Submissions: Your Feedback

Submissions from people and organisations who have agreed to have their feedback published are provided below.

The views expressed in these submissions belong to their authors. The National Indigenous Australians Agency reserved the right not to publish submissions, or parts of submissions, that include, for example, material that is offensive, racist, potentially defamatory, personal information, is a copy of previously provided materials, or does not relate to the consultation process.

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Submission Number
Hugh Scobie
Submission date

Hugh Scobie
West Hindmarsh

To Co-Design Body

Submission for Co-design process

I am Hugh Scobie, a 33 year old Australian person from Adelaide, South Australia. I hold a Bachelor of Laws and Bachelor of Arts (Hons, History, First Class) from the University of Adelaide. I am a John F. Kennedy Memorial Scholar and also studied at the College of William Mary, Virginia, U.S.A. I am currently employed by the WOMADelaide Festival as Sustainability Officer and I am also the Co-Director of Ancient World 5000 Pty Ltd, a small business that operates as a Live Music Venue. I have lived in Adelaide for the majority of my life, yet I have also traveled relatively widely. I have lived internationally, in countries such as the USA and Myanmar, and also spent time traveling throughout Australia. I have worked in a voluntary capacity for both the Aboriginal Legal Rights Movement (SA) and for the South Australian Native Title Service.

Why do you think the Uluru Statement from the Heart is important?

The Uluru Statement from the heart is important to me as it represents a chance to change the current relationship between Indigenous people, non-Indigenous Australians and the governments of Australia. Any dispassionate and relatively objective view of Australian history reveals just how complex those relationships are, and anyone who has experience working with the legal complexities facing many Indigenous Australians, as well as the myriad social issues that give rise to those complexities, appreciates the need for a change in the discourse. The Uluru Statement from the Heart is important because it is perhaps the first time in our young nation's history that the vast majority of Indigenous communities and nations have come together and presented a truly unified statement regarding the issues they face and how they want to be treated by our nation. It does not sugar-coat the ugly parts of our history, nor does it take a 'black-arm band' view. It is honest, simple and effective. It clearly lays out a pathway forward that will help Indigenous people in Australia and how other Australians can support that.

Why do you think it's important to enshrine the Voice to Parliament in the Constitution, rather than include it only in legislation?

The Voice to Parliament ought to be enshrined in the Constitution, as opposed to only by legislation, as we have seen Australian governments make legislation that is openly hostile to Indigenous Australians. By enshrining this Voice in the Constitution, this would ensure that successive governments are obligated to respect the existence of the Voice, as opposed to being able to deconstruct it or otherwise impose new or different legal obligations on it by passing or amending legislation. The Voice to Parliament should not exist at the mercy of the Australian government of the day - it is too important to allow the politicking and small-mindedness of governments to derail or otherwise impede it.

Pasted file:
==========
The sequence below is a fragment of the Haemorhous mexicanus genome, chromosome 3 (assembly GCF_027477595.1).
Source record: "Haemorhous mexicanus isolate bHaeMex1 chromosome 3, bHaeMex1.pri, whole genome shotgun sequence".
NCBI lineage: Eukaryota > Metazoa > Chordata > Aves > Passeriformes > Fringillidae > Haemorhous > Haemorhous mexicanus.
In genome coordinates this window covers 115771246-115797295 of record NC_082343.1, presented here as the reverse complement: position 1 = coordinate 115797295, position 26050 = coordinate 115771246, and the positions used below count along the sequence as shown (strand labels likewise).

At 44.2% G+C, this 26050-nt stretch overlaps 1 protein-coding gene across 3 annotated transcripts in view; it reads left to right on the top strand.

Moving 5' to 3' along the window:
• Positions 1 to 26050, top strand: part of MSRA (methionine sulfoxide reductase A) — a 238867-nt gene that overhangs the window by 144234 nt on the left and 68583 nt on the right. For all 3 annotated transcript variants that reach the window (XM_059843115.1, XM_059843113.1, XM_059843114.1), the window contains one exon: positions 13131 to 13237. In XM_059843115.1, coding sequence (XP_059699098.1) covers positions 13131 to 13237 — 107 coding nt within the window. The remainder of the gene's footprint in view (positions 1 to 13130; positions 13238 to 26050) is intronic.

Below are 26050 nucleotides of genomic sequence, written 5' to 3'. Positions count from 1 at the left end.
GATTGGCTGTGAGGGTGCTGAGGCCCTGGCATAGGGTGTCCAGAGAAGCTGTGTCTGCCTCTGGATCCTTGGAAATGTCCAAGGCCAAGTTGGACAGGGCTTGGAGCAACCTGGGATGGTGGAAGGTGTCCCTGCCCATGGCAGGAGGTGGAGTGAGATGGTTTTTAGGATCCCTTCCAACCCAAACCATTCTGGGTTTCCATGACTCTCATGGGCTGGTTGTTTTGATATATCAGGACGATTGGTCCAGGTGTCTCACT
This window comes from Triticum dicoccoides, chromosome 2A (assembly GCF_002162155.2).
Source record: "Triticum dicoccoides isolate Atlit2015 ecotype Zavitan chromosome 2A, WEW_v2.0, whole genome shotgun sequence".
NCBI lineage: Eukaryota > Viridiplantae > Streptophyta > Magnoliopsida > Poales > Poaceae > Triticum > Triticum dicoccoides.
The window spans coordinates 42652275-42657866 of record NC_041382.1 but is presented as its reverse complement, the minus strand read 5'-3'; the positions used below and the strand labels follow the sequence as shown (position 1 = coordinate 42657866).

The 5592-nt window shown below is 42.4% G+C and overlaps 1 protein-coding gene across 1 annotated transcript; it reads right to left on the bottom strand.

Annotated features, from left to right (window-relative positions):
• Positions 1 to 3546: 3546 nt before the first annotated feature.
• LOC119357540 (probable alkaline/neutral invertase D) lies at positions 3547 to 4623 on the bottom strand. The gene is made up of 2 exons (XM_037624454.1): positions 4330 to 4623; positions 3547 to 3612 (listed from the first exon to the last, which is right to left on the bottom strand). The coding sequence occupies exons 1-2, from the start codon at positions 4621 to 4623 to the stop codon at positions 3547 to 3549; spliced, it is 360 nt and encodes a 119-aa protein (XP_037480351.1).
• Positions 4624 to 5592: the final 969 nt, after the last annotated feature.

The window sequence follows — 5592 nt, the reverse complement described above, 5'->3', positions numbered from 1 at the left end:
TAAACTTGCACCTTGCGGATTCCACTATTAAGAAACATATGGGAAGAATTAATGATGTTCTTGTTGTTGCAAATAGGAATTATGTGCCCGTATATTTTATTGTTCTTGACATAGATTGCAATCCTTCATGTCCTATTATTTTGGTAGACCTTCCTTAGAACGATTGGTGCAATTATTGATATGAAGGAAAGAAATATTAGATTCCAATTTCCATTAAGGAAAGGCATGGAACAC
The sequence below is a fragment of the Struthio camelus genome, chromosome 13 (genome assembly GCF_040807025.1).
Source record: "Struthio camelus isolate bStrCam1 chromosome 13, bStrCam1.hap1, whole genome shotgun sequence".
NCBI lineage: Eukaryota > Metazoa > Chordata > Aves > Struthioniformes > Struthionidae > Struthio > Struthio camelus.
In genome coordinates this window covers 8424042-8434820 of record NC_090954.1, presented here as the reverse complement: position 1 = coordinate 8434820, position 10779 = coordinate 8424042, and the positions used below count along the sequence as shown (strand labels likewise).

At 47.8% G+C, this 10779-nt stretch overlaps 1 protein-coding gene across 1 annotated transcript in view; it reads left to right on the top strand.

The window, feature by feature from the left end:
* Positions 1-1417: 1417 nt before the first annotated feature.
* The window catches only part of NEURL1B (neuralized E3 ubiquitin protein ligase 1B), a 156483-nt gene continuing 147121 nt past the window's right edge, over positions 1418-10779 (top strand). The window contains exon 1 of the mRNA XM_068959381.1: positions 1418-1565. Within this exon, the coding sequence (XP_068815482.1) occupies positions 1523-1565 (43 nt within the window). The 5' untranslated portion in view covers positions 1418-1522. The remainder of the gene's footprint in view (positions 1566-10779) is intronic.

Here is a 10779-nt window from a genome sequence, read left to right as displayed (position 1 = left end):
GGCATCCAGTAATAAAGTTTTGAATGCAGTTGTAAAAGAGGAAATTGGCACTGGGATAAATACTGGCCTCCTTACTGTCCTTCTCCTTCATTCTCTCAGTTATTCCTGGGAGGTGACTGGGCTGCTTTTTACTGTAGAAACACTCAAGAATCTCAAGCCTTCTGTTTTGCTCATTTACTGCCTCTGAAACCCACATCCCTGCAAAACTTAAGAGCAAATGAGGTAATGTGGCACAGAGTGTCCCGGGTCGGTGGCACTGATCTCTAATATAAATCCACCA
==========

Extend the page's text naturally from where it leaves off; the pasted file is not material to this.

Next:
How could a Voice to Parliament improve the lives of your community?

A Voice to Parliament would improve the lives of my community by allowing Indigenous Australians to speak directly to Parliament and to the wider Australian community about the issues they face.

Why is it important for Indigenous people to have a say in the matters that affect them?

Self-determination is the central guiding principle in democratic nations, including in legal documents such as the Charter of the United Nations, and International Covenant on Civil and Political Rights (ICCPR) f the International Covenant on Economic, Social and Cultural Rights. These legal instruments have all been ratified and as such should be considered statements of Australian domestic law. Indigenous Australians ought therefore to have the same rights under the law in matters that affect them. Aside from a strictly legal perspective, from a productive and problem-solving perspective it is common sense for people to have a say in the matters that affect them. They are the most likely to have an informed, nuanced and considered opinion on the issues facing them, and in the best position of all to make decisions on how to proceed in dealing with whatever those issues are. It is a sign of basic respect that we allow people to speak on issues that affect them. It is time for Australia to allow Indigenous Australians to speak directly on matters that affect them, and the Uluru Statement from the Heart outlines very clearly how this could be achieved.

The decision to have a Constitutionally enshrined Voice in Parliament is perhaps the most important decision regarding Indigenous Australians in my lifetime. Not since 1967 has there been a referendum on these issues, and I truly believe that the Voice to Parliament represents a new way forward for all Australians to heal and come together as a stronger nation.

Yours sincerely,
Hugh Scobie